World Candidates 2013-11: Kramnik 1/2-point out!

Round #11
Thursday, 28 March 2013

Preview: Big round here. An underachieving Alexander Grischuk, who a year earlier shocked the world by winning the drawfest qualifier, will face the surging Magnus Carlsen. With only four rounds remaining, only three players remain in contention and any win can turn the tide. The other five players will be playing without undue pressure and can take chances. Upsets loom.

Teimour Radjabov can be a tremendous obstacle and he is still #4 in the world and can play at a high level. Peter Svidler will be a tough out for Levon Aronian… both are in good form. The Ivanchuk-Gelfand match is not important, but intriguing nevertheless. The fans will see if the Ukrainian can complete a game without forfeiting on time. If he forfeits another game, then many questions will swirl. This has never happened to him before.

Peter Svidler set to face Levon Aronian. Was this photo an expression of things to come? Photo by Ray Morris-Hill.

2013 World Championship Candidates
March 15th-April 4th, 2013 (London, England)
Round #11
11.1 Grischuk
11.2 Kramnik
11.3 Svidler
11.4 Ivanchuk

Overview: While it was Magnus Carlsen’s day to get a quick result, he had to watch as Vladimir Kramnik inched closer with a win over Teimour Radjabov who is basically playing for his pride. This game resembled so many in that Radjabov went for the King’s Indian but the game steered into different terrain.

The game was not characteristic of the closed battles featuring a white queenside march and a black kingside assault… it was wide open. However, Kramnik’s bishop had free reign of the board and chased the queen around gaining time. Then Kramnik lowered the boom with 33.Nxe7+! winning the exchange since the knight is poison due to 33…Rxe7+ 34.Qc8+ Bf8 35.Rb8 and massive material losses to follow. So Kramnik pulled within a half-point leaping over Levon Aronian who lost.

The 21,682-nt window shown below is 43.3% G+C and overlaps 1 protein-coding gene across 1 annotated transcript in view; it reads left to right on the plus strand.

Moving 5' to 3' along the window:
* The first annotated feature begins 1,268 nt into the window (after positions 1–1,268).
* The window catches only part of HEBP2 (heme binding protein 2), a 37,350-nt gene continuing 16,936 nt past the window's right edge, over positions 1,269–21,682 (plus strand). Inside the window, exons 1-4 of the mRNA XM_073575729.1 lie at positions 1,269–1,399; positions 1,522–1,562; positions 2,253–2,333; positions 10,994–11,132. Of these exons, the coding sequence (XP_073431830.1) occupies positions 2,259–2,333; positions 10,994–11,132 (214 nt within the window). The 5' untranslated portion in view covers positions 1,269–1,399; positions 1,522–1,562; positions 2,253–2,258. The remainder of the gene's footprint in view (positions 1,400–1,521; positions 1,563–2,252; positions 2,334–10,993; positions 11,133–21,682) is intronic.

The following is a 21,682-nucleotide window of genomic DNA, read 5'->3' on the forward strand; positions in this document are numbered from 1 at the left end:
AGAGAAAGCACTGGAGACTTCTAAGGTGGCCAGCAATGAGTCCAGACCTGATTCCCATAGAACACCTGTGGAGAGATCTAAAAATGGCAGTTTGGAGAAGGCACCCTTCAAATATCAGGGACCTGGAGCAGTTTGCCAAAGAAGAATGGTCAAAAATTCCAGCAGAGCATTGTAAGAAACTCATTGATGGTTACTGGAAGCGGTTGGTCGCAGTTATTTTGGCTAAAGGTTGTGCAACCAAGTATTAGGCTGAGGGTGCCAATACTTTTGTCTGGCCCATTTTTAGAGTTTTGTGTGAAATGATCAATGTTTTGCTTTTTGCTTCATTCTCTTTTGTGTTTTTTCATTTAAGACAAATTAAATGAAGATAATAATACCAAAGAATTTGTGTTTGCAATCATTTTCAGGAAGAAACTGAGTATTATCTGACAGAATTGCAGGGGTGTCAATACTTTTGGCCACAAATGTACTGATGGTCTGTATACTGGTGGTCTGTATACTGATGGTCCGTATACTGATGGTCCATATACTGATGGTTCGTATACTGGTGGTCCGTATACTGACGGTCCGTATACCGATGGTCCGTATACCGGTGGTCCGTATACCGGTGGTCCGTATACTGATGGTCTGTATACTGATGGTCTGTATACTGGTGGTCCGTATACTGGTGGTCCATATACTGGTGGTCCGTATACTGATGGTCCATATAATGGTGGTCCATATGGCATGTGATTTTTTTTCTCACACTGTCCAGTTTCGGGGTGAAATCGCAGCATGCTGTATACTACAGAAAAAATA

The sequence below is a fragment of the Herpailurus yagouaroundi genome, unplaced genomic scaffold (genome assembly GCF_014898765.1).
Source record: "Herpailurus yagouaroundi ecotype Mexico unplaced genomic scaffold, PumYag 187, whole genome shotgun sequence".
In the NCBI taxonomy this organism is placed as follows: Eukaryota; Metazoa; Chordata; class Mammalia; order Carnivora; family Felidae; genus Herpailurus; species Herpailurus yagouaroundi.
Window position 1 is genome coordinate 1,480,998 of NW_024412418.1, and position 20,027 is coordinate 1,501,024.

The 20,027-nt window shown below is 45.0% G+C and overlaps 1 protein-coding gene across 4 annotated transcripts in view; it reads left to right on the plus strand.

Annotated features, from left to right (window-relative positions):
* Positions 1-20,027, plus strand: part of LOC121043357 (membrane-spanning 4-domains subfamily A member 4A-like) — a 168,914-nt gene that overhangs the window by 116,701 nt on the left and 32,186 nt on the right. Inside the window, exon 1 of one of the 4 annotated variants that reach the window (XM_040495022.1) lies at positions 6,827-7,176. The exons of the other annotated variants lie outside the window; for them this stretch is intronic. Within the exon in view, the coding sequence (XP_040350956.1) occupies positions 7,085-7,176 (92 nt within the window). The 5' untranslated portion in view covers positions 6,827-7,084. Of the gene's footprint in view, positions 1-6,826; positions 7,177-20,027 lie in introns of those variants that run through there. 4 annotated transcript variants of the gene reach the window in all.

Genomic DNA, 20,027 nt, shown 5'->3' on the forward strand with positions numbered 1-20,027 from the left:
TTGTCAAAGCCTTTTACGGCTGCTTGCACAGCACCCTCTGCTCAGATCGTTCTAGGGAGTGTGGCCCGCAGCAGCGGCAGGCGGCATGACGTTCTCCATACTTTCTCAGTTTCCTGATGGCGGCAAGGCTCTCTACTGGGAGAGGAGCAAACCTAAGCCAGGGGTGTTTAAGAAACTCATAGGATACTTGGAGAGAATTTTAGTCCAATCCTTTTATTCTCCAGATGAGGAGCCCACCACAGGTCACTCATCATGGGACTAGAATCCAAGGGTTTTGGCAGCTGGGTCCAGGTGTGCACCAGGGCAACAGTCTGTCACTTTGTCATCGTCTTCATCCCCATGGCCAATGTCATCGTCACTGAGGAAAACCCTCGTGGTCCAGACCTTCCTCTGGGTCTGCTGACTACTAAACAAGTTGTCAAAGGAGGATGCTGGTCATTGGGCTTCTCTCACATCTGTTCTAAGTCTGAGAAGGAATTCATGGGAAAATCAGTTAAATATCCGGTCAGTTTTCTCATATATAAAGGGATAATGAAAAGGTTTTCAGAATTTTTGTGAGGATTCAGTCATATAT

With Svidler enjoying a space advantage, Aronian played 22…g5? and 23…b5? and his position immediately came crashing down.

Svidler-Aronian was a key battle and white got all he wanted in the opening. While Svidler stated that his advantage was slight and black should have been fine, white had so much space after 22.c5. Like a cornered animal, Aronian lashed out with 22…g5?? Svidler suggested 22…g6, but after the text move black’s position quickly went south. They say mistakes come in bunches. On 23.c6! Aronian played 23…b5? and Svidler quickly transferred the focus to the weakened kingside and finally hit Aronian with a bodyshot 33.Bg6+! clearing the path for the f-pawn. In the final position, black was totally helpless.

In a game of no consequence, Ivanchuk-Gelfand played 17 moves, so it does not warrant much analysis.

Official Site:
Photos by Ray Morris-Hill:
Drum Coverage:


Magnus Carlsen, 7.5/11 (+4 -0 =7), Vladimir Kramnik, 7/11 (+3 -0 =8), Levon Aronian, 6.5/11 (+4 -2 =5), Peter Svidler, 5.5/11 (+2 -2 =7), Boris Gelfand 5/11 (+2 -3 =6), Alexander Grischuk, 5/11 (+1 -2 =8), Vassily Ivanchuk, 4/11 (+1 -4 =6), Teimour Radjabov, 3.5/11 (+1 -5 =5)

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